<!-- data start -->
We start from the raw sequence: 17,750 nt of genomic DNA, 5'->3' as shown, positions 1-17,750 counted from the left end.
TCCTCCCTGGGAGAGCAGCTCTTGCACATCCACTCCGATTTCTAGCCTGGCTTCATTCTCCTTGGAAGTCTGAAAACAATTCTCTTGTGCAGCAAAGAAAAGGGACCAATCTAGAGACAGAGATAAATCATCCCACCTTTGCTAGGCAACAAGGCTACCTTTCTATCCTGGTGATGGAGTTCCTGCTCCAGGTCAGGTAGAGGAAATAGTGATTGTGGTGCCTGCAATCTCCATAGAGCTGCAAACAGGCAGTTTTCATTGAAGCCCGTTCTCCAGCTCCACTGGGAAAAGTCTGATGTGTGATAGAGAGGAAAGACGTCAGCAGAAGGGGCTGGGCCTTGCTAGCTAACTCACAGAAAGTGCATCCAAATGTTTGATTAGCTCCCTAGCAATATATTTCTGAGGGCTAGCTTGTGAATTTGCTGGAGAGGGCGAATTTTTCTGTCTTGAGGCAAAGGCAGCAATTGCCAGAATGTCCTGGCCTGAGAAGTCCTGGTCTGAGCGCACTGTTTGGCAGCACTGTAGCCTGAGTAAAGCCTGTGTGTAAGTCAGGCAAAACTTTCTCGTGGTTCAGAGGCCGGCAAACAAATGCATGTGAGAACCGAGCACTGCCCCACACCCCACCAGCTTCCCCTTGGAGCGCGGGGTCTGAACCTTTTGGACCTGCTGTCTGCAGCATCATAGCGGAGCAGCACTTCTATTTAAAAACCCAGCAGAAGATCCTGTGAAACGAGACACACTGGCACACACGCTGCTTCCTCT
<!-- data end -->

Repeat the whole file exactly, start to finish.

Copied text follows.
We start from the raw sequence: 17,750 nt of genomic DNA, 5'->3' as shown, positions 1-17,750 counted from the left end.
TCCTCCCTGGGAGAGCAGCTCTTGCACATCCACTCCGATTTCTAGCCTGGCTTCATTCTCCTTGGAAGTCTGAAAACAATTCTCTTGTGCAGCAAAGAAAAGGGACCAATCTAGAGACAGAGATAAATCATCCCACCTTTGCTAGGCAACAAGGCTACCTTTCTATCCTGGTGATGGAGTTCCTGCTCCAGGTCAGGTAGAGGAAATAGTGATTGTGGTGCCTGCAATCTCCATAGAGCTGCAAACAGGCAGTTTTCATTGAAGCCCGTTCTCCAGCTCCACTGGGAAAAGTCTGATGTGTGATAGAGAGGAAAGACGTCAGCAGAAGGGGCTGGGCCTTGCTAGCTAACTCACAGAAAGTGCATCCAAATGTTTGATTAGCTCCCTAGCAATATATTTCTGAGGGCTAGCTTGTGAATTTGCTGGAGAGGGCGAATTTTTCTGTCTTGAGGCAAAGGCAGCAATTGCCAGAATGTCCTGGCCTGAGAAGTCCTGGTCTGAGCGCACTGTTTGGCAGCACTGTAGCCTGAGTAAAGCCTGTGTGTAAGTCAGGCAAAACTTTCTCGTGGTTCAGAGGCCGGCAAACAAATGCATGTGAGAACCGAGCACTGCCCCACACCCCACCAGCTTCCCCTTGGAGCGCGGGGTCTGAACCTTTTGGACCTGCTGTCTGCAGCATCATAGCGGAGCAGCACTTCTATTTAAAAACCCAGCAGAAGATCCTGTGAAACGAGACACACTGGCACACACGCTGCTTCCTCT